From Student to Princess: Prom Arrives at Kari Sue
Jun 15, 2016 09:10AM ● Published by Tori La Rue
Allie Chandler dances with her father, Richard Chandler, and a Riverton High School student in her blue formal dress at Kari Sue’s annual dance. – Tori La Rue
Gallery: From Student to Princess [6 Images] Click any image to expand.
By Tori La Rue | firstname.lastname@example.org
Katie Chandler said she never thought she’d see her daughter go to prom. At 2 years old, Allie was diagnosed with Rett Syndrome, a genetic mutation that affects brain development. She began to regress in motor and verbal skills until she stopped talking altogether.
“When that happened, my dreams for her changed,” Katie said. “You just don’t think of them as being able to have all the same experiences as they would have had otherwise.”
But on May 3, Allie, now 16, took to the dance floor at Kari Sue Hamilton School in a blue, floor-length, gown and her favorite pair of old boots. She smiled and danced with peers her age from Kari Sue Hamilton School and Riverton High School as the DJ played the chicken dance song, Village People’s “YMCA,” Abba’s “Dancing Queen” and other tunes.
“It’s just an unexpected miracle,” Katie said. “I assumed her chances for this kind of thing were gone, so I was just blown away. There she is in a Cinderella dress.”
This year, the owners of Bling It On, a prom dress rental shop in Riverton, donated a dress to Allie and other interested secondary student to wear and keep. The donation was organized by Amelia Maynard, a peer leadership tutor at Riverton High School.
During one of the peer tutors’ weekly trips to Kari Sue, Amelia heard about the annual dance and said she knew what she could do to make it a memorable experience for the students. Her mother, Alysia Maynard, and sister, Mariah Smith, own Bling It On, so she asked them if they would be willing to donate dresses.
“My sister just said, ‘I’d love to do that. Tell me how,’” Amelia said. “That’s when I started to figure it all out.”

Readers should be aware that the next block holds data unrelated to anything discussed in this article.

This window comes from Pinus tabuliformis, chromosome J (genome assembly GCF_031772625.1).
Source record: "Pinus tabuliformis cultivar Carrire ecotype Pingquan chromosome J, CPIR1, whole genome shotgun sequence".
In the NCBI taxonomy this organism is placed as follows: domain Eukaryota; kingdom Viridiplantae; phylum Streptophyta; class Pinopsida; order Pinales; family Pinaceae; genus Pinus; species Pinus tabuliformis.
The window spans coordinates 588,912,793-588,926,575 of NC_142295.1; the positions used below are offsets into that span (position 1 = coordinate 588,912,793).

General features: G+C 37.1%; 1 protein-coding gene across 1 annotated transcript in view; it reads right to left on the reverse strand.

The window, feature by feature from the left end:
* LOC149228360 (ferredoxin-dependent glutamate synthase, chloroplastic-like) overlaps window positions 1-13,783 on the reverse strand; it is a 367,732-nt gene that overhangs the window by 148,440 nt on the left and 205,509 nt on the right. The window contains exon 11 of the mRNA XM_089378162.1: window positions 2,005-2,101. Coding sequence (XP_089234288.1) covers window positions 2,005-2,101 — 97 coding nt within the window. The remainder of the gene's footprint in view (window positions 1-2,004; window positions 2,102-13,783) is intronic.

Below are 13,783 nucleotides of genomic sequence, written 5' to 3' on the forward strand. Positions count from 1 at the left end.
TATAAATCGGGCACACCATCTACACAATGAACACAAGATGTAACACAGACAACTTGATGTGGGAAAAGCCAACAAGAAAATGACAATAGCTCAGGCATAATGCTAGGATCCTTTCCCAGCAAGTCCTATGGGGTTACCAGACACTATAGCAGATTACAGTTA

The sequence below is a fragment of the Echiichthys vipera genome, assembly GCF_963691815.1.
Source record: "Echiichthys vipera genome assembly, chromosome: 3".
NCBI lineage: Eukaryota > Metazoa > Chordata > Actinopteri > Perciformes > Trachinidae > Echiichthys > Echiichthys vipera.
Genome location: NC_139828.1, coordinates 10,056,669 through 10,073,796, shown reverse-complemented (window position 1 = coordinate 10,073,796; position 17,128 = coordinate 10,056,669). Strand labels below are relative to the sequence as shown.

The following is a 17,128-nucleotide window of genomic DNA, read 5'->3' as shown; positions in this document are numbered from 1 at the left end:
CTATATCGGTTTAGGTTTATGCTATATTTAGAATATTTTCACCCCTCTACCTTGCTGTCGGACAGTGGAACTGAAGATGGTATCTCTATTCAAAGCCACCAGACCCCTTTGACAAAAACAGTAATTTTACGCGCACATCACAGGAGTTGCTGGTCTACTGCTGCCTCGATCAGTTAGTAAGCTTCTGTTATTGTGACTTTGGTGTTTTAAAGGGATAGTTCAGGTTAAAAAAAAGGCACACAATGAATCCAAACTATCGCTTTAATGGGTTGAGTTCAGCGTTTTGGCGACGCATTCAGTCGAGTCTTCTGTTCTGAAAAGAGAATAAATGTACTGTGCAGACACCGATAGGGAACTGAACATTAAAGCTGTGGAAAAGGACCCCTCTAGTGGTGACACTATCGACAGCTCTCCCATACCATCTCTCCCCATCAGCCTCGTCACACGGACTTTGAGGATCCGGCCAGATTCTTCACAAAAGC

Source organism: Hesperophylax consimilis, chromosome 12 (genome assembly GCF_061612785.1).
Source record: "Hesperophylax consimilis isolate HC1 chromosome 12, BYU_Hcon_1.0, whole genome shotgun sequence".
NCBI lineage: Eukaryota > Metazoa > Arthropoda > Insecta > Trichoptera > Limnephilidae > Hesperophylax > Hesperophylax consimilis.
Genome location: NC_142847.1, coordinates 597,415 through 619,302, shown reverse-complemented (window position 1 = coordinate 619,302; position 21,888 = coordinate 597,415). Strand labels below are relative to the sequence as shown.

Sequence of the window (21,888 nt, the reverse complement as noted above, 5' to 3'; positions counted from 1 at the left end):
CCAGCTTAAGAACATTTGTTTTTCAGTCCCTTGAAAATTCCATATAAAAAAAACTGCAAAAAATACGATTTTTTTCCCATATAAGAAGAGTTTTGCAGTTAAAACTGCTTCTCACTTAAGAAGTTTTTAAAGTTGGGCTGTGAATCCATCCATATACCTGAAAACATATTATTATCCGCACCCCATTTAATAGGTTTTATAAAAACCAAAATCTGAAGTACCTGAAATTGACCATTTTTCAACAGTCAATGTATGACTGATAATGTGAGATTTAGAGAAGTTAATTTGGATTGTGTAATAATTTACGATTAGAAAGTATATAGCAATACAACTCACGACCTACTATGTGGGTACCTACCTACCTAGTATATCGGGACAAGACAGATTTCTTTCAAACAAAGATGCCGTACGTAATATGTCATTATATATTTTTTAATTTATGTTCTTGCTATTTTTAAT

Amelia and her sister sent fliers out to the Kari Sue students’ parents explaining that they’d like to donate dresses. The form had a place for the families to fill out what size, color and style of dress they were interested in having. Then Amelia and Smith brought about 80 dresses to the school for the girls to try on one by one.
“One girl picked a dress that didn’t even fit her because she loved it so much,” Amelia said. “She just screamed when we told her she was beautiful and started jumping up and down. Other girls were just smiling or hugging. I got teary eyed once, but I was trying to hold it together.”
Bling it On Donated about 30 dresses in all. The girls took their dresses home a couple weeks before Kari Sue’s prom, and Katie said Allie couldn’t stop staring at her dress as it hung on the closet door.
“When she got to wear it, she was really excited and smiled and sobbed,” Katie said. “When I put it on her, she got this sort of wistful look on her face, like she understood what kind of an amazing opportunity this was for her.”
Amelia and the other peer tutors attended the prom and danced with the upperclassman at Kari Sue Hamilton School. Kari Sue Hamilton, the person for whom the school is named, also made an appearance at the dance, and for two hours, the students grooved to the music.
“Prom is a huge part of my life, and getting to share that with Kari Sue just makes it even better,” Amelia said. “This is something that I will take with me forever.”